I have often found that decisions made at the top of any organization, often punitively affect others who usually have better than average ideas - if they were only asked. Hence – I have an opinion on the state of affairs as it concerns NYC's new “Taxi of Tomorrow” – the Nissan Whatever Thingie. In a city filled with so many people that hack and saw through bone and skin to look good, the first thing that comes to mind when I see a picture of the new taxi is it is UGLY.
Dang….it’s like they glued a 1984 Lee Iacocca Caravan to the back of a rich kid’s golf cart. Sure, perhaps it’s functional for a passenger and caters to the whole ‘oh look at the tall buildings’ crowd (like moi!), but really now, when you get done cutting the crap…. it is just a TAXI, so what is with all the to do and bureaucratic micromanaging of forced ownership. I've mentioned it elsewhere before, but according to statistics I’ve read, the average fare in NYC is approximately 2.7 miles. Who rides in a car for 2 miles with their eyes glued through a rooftop window (that will never get cleaned)? I can only guess, but to me....people get in….people get out; unless you're a *really* interesting character, the vehicle and the driver are forgotten about the minute the door closes. The sucking black hole that is Times Square or a business meeting draws peoples’ energies to the next thing, as soon to be 13,000 identical yellow abominations roar by. Although, I have to be careful with that statement, because prior to my ever spending as much time as I do in NYC, a taxi ride really can be an unforgettable experience for a tourist - and it sounds hokey, but a taxi ride really is a 'must do' when in New York for short term visitors. Of course I like them all the time, but HELLO>>>>I'm sort of a taxi nut in case you hadn't noticed. My first one was in the 70's in a Plymouth Fury and it was a wild ride. But in general theory, for everyone else....it's just a ride. My brother has been working in Manhattan forever, and has never taken a cab - but that is because he is cheap cheap cheap; his personal vehicle has ROLL UP windows!
Most people would not realize this, but the New York City Taxi and Limousine Commission have had restrictions and requirements for years on what kind of car a medallion owner is authorized to operate and use in NYC. Most of it has not made much sense to me, but what DOES make sense, is if a person is going to shell out $1,000,000 for the privilege to operate a taxi in NYC, they should be able to decide what kind of car they can use. For instance, at present, a medallion owner can operate the "Barnum and Bailey Clown Car of Tomorrow", that is....a Prius, or they can even choose to drive the last of the soon to be extinct V8 Crown Victoria’s, but they can’t have a mid-sized Chevy Impala. They can have a Malibu, but still no Impala. It doesn't even make a lick of sense. Impala’s are sold as fleet cars – they come in heavy duty packages for police work – they are good on gas, reliable, parts are plentiful, they ride great and are far roomier than a Prius. So…I would imagine a medallion owner would be within their right to question the integrity of thoughts that went into making the decision to just buy ONE particular vehicle, or what the real backdoor story is on how this has even become a reality. I'm no doomsayer, but, well.....someone is making a coin off this - and it isn't for noble "green" reasons either. It just seems weird is all.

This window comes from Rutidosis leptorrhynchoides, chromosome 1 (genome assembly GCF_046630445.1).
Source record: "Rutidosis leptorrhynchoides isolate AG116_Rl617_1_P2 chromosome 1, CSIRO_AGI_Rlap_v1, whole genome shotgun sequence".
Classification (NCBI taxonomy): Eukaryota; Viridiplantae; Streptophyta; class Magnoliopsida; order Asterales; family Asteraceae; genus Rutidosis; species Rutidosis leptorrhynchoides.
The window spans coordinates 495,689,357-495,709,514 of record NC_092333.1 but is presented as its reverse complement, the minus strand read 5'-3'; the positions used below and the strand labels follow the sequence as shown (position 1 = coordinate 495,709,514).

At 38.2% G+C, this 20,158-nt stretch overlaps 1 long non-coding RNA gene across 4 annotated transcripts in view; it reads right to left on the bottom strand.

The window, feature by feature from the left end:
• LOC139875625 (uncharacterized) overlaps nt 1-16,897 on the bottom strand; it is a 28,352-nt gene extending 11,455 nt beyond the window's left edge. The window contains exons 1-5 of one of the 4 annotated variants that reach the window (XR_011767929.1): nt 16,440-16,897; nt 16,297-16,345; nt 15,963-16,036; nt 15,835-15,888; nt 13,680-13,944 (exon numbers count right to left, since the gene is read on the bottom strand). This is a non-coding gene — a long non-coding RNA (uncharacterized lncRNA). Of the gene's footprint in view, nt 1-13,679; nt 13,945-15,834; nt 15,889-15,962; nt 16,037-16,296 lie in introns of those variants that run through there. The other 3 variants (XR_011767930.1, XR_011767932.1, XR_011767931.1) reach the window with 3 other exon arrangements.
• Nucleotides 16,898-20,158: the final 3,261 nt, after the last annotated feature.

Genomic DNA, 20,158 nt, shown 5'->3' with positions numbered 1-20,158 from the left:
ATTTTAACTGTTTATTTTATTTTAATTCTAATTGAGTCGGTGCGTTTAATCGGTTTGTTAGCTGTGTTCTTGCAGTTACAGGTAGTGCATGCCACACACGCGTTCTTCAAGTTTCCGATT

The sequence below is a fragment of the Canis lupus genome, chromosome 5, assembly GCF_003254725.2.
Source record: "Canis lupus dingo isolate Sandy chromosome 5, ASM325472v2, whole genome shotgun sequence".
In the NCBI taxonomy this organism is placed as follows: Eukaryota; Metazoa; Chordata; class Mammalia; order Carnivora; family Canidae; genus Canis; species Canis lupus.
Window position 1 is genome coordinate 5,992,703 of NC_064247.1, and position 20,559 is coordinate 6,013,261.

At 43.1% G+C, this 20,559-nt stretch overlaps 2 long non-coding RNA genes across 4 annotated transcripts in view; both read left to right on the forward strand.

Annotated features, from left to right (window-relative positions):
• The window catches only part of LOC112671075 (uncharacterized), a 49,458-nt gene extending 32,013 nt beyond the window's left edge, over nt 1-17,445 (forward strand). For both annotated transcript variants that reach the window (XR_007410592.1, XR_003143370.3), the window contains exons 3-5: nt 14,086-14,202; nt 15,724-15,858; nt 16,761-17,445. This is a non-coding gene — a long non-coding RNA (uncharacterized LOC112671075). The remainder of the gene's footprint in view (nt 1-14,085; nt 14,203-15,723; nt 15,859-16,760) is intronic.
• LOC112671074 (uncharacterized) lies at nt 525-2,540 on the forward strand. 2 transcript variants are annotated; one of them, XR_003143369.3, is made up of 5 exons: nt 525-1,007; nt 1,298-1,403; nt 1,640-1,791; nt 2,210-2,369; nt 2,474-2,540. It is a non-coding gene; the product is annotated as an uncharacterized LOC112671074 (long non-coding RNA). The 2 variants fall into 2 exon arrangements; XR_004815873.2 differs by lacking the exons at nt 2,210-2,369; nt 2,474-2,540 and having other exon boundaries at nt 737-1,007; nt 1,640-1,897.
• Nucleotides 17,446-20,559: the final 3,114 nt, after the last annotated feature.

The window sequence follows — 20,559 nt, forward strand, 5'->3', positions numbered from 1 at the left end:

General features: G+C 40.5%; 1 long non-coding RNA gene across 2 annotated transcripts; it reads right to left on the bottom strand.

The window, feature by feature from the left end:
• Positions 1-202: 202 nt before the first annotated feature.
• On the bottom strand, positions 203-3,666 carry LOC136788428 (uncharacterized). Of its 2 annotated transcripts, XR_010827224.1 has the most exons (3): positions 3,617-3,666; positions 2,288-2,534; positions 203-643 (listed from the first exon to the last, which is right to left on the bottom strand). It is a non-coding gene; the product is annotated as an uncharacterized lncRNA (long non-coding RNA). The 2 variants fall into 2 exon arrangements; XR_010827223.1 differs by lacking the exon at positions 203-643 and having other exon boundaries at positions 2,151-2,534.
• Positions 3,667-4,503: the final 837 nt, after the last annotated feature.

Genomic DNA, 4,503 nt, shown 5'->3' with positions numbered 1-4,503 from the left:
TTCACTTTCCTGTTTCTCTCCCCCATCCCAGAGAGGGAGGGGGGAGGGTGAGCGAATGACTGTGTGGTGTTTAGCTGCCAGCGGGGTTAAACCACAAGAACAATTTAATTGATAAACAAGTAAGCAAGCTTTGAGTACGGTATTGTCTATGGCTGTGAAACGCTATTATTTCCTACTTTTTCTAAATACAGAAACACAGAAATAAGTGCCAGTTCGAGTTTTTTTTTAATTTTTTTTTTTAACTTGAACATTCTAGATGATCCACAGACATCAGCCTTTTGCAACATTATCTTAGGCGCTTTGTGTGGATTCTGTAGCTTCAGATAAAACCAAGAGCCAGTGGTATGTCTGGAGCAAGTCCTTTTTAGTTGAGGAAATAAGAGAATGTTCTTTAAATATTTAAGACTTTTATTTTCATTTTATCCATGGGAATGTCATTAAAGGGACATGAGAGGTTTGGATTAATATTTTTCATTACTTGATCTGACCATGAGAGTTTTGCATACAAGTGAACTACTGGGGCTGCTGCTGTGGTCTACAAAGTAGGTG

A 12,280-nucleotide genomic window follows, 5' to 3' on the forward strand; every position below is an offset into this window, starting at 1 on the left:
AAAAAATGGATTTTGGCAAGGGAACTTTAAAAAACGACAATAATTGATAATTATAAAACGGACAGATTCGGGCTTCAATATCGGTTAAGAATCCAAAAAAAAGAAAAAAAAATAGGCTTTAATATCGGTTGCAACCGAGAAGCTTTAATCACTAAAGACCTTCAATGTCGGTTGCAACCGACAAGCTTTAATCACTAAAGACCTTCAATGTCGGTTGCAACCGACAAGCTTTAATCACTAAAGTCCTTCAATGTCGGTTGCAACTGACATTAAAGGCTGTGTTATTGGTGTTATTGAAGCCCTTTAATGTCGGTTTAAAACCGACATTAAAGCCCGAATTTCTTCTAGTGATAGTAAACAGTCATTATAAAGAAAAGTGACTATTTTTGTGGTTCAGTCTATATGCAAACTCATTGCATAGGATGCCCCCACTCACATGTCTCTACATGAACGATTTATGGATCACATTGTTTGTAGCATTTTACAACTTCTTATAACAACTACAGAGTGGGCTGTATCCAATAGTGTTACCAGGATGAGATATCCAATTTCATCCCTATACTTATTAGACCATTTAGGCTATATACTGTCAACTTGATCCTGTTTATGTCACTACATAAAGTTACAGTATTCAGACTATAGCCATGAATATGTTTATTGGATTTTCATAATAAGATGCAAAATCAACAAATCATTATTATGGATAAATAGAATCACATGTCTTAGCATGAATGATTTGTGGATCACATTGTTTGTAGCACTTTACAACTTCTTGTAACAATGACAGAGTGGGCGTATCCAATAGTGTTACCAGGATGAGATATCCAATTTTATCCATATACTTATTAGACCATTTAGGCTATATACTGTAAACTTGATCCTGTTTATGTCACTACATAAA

Now, I think it is neat that a lot of time has been spent by engineers at Nissan in placing great emphasis on passenger comfort and safety, but let’s be honest, it’s not like they didn’t have an $incentive$. In it's recent unveiling, they brag about the little things they have refined, like the hump in the middle of the car where your feet go is gone.....but, well…of course it is gone...it is a van - no real breakthrough there! But this then begs the question: have we as a society become SO inconvenienced to move our bodies or take the 1.2 seconds it takes to lift our legs over the hump while sitting down that an entire industry has had to change and acquiesce to our pampered needs? It just seems…..excessive. Other super things in these cabs are iphone chargers or what not. I give it ONE night in the village until some person shoves gum in it. If I was a medallion owner and an owner operator, I would be unhappy to be mandated to buy a particular brand of vehicle - especially when other cities are free to do as they please in terms of transportation choices. In addition, I wouldn't be pleased to be forced to buy a vehicle that generally accumulates between 300 and 400 thousand miles during a service life that hasn't even been *really* tested. People are territorial about vehicles – they define a person and often there is brand loyalty involved. Relationships are forged between owners and mechanics and dealerships. With these new taxi’s, not only are the vehicles expensive, but once those taxi’s come rolling out of the factory, I would bet dollar to donuts parts for prices will be through the roof (after all...it IS made of glass) and customer support will be spotty at best, simply because it is pretty much only New York City medallion owners that will be buying them. Will the TLC pay all the sledgehammer mechanics to receive training/certifications for them, or will they all go to a Nissan garage for repair? Will the partition companies jack their prices since they will know medallion owners will have to pay the price? How long will it take to buy a fender for one of these when it gets crinkled? In any event...all this stuff costs money, and just who do you think will be paying for these inflated costs in the long run? Passengers. Hack owners will increase lease rates….drivers will be forced to pay and hence, be making even less money than what they make now – and they will justifiably bark and scream for rate increases, which will in due time eventually happen – especially with gas nearing $4.50 a gallon in NYC. I know it’s a tough concept to consider, but the man or woman who is required to take our gumptions with a smile on their face with a full breakdown of their personal identity for us to gawk at on the partition have a life and bills to pay too. I know what you're thinking........you're saying to yourself....Hey Mike.......